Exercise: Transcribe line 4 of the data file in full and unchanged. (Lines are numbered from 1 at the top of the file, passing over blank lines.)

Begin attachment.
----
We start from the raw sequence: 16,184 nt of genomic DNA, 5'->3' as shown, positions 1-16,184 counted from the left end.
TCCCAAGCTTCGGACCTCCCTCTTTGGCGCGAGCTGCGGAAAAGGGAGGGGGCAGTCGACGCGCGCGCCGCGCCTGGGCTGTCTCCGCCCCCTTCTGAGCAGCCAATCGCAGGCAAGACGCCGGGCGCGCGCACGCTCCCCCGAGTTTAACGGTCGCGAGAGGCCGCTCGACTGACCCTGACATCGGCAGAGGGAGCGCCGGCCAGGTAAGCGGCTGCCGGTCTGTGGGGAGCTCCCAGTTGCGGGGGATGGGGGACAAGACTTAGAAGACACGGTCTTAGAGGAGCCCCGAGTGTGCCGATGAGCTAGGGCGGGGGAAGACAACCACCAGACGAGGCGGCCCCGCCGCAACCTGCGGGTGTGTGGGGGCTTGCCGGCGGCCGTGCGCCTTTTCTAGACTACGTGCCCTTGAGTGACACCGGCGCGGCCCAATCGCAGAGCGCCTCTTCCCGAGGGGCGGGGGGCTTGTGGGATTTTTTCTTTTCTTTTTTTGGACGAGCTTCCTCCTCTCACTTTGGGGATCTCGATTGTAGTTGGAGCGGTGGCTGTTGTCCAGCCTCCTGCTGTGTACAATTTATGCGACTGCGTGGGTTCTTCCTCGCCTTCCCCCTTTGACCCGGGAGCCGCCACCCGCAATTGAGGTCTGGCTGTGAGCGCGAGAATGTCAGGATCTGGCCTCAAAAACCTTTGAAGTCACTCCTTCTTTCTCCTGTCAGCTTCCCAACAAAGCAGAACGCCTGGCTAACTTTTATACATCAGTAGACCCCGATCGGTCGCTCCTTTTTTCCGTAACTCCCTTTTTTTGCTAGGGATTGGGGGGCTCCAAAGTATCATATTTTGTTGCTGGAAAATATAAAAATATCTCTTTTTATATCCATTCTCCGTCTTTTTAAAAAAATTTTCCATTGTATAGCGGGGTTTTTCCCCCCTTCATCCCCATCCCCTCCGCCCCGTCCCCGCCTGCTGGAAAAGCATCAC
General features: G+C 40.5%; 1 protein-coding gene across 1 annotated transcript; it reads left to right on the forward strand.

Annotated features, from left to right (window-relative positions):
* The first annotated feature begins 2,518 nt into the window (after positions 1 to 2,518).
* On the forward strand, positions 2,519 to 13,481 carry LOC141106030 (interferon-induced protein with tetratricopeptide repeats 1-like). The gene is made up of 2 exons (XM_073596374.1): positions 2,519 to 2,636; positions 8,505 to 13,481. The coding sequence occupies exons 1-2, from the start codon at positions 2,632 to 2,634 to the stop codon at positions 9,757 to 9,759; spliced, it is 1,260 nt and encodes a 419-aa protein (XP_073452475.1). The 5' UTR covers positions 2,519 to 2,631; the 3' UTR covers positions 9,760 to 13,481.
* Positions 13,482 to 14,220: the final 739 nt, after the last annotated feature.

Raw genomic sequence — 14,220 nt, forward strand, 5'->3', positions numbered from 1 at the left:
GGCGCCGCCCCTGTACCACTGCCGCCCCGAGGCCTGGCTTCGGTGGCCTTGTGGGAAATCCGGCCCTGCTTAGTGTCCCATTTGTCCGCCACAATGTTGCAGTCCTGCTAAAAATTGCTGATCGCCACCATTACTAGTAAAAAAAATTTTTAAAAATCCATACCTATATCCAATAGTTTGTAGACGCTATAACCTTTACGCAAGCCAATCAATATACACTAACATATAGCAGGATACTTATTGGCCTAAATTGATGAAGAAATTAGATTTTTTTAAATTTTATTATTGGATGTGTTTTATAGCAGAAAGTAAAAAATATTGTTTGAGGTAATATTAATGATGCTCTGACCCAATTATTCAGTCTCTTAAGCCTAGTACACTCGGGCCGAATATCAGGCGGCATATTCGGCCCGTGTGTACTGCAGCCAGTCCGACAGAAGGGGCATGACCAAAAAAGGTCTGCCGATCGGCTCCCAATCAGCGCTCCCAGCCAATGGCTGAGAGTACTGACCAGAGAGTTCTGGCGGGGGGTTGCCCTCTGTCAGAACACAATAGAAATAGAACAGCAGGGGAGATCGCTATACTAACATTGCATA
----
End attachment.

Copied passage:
Annotated features, from left to right (window-relative positions):